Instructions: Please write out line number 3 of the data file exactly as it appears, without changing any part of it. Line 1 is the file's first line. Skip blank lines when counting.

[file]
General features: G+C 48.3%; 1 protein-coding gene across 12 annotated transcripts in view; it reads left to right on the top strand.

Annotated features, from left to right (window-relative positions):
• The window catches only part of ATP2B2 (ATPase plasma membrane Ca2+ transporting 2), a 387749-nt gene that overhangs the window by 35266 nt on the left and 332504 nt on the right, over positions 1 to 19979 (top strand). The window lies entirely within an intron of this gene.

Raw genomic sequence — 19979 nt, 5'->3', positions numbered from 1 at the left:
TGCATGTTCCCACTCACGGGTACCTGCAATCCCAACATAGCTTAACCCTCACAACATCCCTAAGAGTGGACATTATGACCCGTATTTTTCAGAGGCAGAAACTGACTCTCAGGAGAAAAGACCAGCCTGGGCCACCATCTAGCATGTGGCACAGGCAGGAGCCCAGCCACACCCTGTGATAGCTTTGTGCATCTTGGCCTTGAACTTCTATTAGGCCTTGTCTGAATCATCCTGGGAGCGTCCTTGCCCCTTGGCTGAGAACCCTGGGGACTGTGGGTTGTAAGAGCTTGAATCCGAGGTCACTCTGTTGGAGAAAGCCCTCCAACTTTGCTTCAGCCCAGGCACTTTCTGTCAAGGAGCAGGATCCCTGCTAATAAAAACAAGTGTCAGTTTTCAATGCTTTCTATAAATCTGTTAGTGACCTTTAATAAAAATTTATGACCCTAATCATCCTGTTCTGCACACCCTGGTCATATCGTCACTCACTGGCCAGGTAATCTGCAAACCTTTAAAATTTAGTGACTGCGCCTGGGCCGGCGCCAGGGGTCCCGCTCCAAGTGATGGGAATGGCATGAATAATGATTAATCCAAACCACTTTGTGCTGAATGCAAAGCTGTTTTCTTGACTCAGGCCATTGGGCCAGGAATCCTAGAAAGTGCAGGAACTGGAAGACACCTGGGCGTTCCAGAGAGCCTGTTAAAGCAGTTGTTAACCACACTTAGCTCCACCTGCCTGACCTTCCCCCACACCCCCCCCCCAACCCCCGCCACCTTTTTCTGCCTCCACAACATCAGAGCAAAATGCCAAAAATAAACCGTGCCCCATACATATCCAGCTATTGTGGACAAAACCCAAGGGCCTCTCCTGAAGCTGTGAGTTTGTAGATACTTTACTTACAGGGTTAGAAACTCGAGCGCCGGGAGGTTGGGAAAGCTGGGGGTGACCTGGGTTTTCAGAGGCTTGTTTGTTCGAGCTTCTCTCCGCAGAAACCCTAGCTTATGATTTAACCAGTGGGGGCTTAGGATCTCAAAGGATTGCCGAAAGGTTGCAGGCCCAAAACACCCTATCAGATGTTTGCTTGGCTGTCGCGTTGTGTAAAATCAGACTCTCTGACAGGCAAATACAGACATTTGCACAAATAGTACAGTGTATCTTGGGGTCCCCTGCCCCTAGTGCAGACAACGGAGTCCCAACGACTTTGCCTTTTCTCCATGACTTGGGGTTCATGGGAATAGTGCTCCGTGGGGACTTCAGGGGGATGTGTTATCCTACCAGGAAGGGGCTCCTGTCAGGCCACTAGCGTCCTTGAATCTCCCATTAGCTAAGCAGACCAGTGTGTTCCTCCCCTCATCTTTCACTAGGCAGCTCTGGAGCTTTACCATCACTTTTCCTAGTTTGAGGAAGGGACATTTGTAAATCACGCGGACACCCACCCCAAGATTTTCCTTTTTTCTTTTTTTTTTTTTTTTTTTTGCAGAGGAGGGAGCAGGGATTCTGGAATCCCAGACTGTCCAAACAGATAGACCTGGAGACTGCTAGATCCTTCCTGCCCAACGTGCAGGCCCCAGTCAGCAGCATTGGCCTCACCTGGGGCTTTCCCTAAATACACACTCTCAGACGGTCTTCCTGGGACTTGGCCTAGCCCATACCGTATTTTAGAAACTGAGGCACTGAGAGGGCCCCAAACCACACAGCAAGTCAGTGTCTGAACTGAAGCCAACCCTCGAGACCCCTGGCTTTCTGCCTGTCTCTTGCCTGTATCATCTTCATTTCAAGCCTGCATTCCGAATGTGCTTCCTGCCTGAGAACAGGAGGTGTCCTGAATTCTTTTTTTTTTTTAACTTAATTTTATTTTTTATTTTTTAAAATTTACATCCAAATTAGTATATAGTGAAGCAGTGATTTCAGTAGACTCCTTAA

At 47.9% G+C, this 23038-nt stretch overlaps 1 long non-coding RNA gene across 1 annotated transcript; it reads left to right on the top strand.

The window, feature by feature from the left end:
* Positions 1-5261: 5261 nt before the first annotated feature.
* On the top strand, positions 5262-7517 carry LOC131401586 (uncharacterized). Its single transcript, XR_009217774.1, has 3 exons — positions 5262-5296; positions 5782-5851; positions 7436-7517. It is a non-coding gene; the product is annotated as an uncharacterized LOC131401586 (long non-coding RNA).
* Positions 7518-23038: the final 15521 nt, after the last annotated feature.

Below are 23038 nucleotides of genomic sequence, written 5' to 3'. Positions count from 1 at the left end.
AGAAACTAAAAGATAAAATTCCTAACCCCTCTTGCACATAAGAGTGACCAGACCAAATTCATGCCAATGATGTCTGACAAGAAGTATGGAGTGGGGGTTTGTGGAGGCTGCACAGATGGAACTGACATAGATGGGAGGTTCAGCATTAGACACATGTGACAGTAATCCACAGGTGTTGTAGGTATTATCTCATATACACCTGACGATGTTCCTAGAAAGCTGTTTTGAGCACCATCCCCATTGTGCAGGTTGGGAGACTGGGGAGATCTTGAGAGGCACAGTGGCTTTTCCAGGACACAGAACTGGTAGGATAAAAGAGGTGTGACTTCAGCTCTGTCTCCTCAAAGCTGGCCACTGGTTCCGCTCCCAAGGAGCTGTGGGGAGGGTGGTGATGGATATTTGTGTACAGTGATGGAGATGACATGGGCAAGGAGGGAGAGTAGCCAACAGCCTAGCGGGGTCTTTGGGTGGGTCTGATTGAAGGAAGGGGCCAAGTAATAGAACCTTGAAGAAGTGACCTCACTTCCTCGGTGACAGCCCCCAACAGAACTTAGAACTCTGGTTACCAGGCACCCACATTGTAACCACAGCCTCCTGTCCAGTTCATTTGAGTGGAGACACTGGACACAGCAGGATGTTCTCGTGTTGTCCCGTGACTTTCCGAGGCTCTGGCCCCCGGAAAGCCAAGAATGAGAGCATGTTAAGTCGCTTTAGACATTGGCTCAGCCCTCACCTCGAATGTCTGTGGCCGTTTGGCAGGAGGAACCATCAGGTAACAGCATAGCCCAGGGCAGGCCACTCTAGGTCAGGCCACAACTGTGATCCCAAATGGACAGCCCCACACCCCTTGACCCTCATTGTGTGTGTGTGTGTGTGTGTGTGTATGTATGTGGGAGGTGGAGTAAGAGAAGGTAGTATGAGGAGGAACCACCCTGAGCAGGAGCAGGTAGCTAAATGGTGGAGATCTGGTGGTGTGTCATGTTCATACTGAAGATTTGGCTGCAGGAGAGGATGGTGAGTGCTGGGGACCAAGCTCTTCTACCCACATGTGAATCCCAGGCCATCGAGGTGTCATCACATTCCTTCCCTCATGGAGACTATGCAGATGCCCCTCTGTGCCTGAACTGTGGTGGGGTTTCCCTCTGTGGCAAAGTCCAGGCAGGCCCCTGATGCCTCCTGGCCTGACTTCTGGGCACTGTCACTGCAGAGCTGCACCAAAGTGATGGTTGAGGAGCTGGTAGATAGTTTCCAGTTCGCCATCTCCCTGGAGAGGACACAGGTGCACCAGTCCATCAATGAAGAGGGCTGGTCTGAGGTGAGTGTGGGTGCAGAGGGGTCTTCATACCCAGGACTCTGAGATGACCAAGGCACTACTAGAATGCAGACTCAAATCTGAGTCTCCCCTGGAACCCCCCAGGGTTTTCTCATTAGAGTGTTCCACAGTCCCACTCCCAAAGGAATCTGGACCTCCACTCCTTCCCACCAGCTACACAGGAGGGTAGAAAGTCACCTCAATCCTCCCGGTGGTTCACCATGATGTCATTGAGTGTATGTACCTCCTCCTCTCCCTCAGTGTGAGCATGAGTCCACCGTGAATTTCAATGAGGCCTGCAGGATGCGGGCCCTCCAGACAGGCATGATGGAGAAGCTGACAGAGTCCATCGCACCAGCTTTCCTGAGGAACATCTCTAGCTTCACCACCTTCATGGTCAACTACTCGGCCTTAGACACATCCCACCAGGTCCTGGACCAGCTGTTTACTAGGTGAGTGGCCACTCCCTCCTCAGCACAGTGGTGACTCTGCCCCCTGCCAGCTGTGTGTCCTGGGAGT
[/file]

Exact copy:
• The window catches only part of ATP2B2 (ATPase plasma membrane Ca2+ transporting 2), a 387749-nt gene that overhangs the window by 35266 nt on the left and 332504 nt on the right, over positions 1 to 19979 (top strand). The window lies entirely within an intron of this gene.